The Republican Congress has recently taken to attacking discretionary spending with a buzzsaw, and one of the centerpiece cuts in its proposed budget is the elimination of government funding for the Corporation for Public Broadcasting. The move is merely the latest development in a long, bitter relationship between public television and the political right.
Though the CPB is an inviting, low-hanging fruit for budget hawks to target, cutting its funding is a politically harmful move, not only because the CPB enjoys broad public support, but also because public broadcasting is aligned with many classically conservative ideals.
Public television serves an important role in our society, one that is difficult to quantify monetarily.
Educational shows like Sesame Street teach children important values such as respect for others; public interest journalism from the likes of NewsHour and Frontline is the standard of unbiased reporting free of any agenda.
These programs are pillars of public television, an institution portrayed by many as a bastion of liberal propaganda. An editorial in the Washington Times called the CPB “a Great Society-era big-government dinosaur.” Opponents portray it as a parasite feeding off taxpayer dollars, or “the Muppet Lobby,” in the words of Sen. Jim DeMint (R-S.C.).
Other conservative representatives are more guarded in their criticism.
Rep. David Dreier (R-Calif.) professes to be a loyal fan of NPR and PBS, but said America cannot afford the $451 million that go to the CPB every year. Apparently it has become politically safe to say “viewers like you” should pick up the tab instead of Uncle Sam.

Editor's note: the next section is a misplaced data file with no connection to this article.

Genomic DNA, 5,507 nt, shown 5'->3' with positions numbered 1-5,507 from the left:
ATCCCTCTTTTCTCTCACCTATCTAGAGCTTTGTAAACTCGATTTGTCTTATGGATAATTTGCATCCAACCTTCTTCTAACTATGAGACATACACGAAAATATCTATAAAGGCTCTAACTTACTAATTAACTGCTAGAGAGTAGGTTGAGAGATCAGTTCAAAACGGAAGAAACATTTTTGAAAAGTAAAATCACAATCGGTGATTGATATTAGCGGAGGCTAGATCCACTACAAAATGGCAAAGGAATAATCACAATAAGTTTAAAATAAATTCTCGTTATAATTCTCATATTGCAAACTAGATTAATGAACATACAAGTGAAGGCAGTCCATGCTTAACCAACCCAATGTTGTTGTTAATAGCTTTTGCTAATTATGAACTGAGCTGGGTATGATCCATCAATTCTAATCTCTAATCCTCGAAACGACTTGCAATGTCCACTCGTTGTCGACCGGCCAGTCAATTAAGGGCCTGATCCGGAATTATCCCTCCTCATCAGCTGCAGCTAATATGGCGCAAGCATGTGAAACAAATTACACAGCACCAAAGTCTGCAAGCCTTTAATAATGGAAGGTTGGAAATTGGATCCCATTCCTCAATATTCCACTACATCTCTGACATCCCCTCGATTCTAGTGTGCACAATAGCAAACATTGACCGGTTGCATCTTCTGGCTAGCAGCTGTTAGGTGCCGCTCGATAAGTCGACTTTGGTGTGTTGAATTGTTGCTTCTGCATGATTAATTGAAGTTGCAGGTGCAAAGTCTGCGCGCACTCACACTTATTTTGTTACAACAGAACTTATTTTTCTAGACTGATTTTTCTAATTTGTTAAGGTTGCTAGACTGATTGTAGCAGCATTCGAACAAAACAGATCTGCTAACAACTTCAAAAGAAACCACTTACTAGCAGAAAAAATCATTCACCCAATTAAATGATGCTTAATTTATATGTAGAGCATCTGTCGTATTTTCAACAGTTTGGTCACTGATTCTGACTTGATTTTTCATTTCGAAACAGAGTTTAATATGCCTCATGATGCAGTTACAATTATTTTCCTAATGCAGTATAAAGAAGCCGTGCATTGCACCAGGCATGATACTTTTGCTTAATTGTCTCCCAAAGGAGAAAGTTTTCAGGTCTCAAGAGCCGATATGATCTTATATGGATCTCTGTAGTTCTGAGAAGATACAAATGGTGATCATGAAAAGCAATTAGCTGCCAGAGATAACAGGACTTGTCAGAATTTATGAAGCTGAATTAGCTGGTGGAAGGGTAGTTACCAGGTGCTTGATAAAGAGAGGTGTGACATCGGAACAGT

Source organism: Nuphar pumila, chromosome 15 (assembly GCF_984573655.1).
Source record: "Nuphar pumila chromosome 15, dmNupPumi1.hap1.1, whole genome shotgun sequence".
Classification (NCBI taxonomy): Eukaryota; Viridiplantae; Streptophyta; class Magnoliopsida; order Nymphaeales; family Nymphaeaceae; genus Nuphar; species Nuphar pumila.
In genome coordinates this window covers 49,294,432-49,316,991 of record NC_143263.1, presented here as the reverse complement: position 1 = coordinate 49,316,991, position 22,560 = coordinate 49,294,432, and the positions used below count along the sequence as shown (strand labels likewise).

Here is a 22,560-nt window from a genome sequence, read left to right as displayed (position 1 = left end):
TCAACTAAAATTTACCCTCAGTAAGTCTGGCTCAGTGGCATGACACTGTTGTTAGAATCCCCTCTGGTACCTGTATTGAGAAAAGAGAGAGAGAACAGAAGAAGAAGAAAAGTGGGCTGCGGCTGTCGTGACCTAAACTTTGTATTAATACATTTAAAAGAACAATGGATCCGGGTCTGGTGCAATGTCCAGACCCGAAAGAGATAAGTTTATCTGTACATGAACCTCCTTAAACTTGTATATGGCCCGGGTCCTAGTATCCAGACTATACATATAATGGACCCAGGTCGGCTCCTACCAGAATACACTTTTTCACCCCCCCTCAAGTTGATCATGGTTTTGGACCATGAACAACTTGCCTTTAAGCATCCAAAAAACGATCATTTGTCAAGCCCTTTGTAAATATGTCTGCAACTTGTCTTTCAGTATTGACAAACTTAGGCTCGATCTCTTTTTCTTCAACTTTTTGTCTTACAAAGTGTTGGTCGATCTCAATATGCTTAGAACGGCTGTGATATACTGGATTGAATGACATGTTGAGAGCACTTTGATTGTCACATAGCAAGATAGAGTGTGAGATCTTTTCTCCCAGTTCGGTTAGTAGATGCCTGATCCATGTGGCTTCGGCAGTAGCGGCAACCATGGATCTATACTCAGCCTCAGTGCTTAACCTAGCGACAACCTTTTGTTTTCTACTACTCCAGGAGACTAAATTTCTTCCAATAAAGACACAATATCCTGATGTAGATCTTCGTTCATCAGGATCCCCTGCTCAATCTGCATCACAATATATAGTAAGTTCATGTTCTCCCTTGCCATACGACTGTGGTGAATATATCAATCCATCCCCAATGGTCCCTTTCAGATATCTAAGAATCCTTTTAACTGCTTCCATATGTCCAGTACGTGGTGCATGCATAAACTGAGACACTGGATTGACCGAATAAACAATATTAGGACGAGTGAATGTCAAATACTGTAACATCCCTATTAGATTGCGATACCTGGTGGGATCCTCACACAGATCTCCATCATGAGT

The CPB would be a valuable head to hang on the wall for Republicans seeking to appease their political base.
But although budget-obsessed tea partiers might see PBS as a neon target for drastic cuts, public television is a fundamental element in modern American society, and it deserves our public investment.
The big networks used to be bound by law to carry public interest programming in exchange for the right to broadcast on the publicly owned airwaves.
Networks gradually threw off those shackles as they realized the real profit was found in TV’s ability to sell, rather than in its status as a service.
They learned some customers are more valuable than others and began to value the demographics that were most susceptible to commercial messages. TV content became homogenous and less innovative.
Public television, for the most part, never traveled down that dangerous, slippery slope. Public interest news shows continued to cover issues they considered valuable, instead of fixating on the color of an Oscar nominee’s dress or Charlie Sheen’s mental state.
PBS will survive defunding by the federal government, but it might lose its public mission in the process. Profitable shows like Sesame Street and Nova will continue, but their success will not subsidize public interest programs such as Frontline and will not balance the books of small rural stations that rely on federal funds to serve their communities.
Public broadcasting has become an inexorable and priceless pillar of American life, and if we sacrifice it for the purpose of a few saved pennies, we will have sold a piece of ourselves in the process.
Daniel Killam is a junior majoring in environmental studies.